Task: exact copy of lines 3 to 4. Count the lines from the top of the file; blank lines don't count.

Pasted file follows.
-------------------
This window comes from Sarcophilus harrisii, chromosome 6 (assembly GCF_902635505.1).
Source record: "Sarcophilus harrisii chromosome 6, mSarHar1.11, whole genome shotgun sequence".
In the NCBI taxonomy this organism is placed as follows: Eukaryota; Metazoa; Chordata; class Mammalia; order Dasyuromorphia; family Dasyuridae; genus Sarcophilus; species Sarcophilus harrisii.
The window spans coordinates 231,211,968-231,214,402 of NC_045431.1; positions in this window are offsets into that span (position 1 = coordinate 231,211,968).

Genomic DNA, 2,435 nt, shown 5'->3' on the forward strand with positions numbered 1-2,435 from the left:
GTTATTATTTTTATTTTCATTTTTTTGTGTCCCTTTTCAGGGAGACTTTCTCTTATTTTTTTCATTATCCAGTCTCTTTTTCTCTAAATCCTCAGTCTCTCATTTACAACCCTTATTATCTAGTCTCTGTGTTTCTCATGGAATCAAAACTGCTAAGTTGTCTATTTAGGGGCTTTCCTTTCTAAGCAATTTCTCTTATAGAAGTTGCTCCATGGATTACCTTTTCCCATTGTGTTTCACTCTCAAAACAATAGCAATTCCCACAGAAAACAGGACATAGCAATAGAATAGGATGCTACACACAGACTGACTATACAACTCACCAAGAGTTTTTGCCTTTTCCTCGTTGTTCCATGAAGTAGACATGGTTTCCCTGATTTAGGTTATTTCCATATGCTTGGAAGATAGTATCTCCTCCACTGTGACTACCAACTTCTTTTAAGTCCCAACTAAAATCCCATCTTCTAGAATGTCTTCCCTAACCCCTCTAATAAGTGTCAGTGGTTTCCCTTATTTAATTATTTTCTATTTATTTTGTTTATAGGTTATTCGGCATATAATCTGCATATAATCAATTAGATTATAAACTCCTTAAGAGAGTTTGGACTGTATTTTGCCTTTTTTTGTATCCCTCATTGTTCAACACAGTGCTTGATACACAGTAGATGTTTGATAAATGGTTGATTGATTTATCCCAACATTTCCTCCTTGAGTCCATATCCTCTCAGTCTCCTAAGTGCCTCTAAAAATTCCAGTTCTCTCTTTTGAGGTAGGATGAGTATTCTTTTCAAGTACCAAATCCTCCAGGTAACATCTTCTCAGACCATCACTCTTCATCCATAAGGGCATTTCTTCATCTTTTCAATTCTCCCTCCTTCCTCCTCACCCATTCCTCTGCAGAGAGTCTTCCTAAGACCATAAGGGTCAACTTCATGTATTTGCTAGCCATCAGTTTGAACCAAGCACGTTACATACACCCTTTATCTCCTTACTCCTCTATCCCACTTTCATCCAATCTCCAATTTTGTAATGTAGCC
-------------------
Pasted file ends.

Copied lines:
In the NCBI taxonomy this organism is placed as follows: Eukaryota; Metazoa; Chordata; class Mammalia; order Dasyuromorphia; family Dasyuridae; genus Sarcophilus; species Sarcophilus harrisii.
The window spans coordinates 231,211,968-231,214,402 of NC_045431.1; positions in this window are offsets into that span (position 1 = coordinate 231,211,968).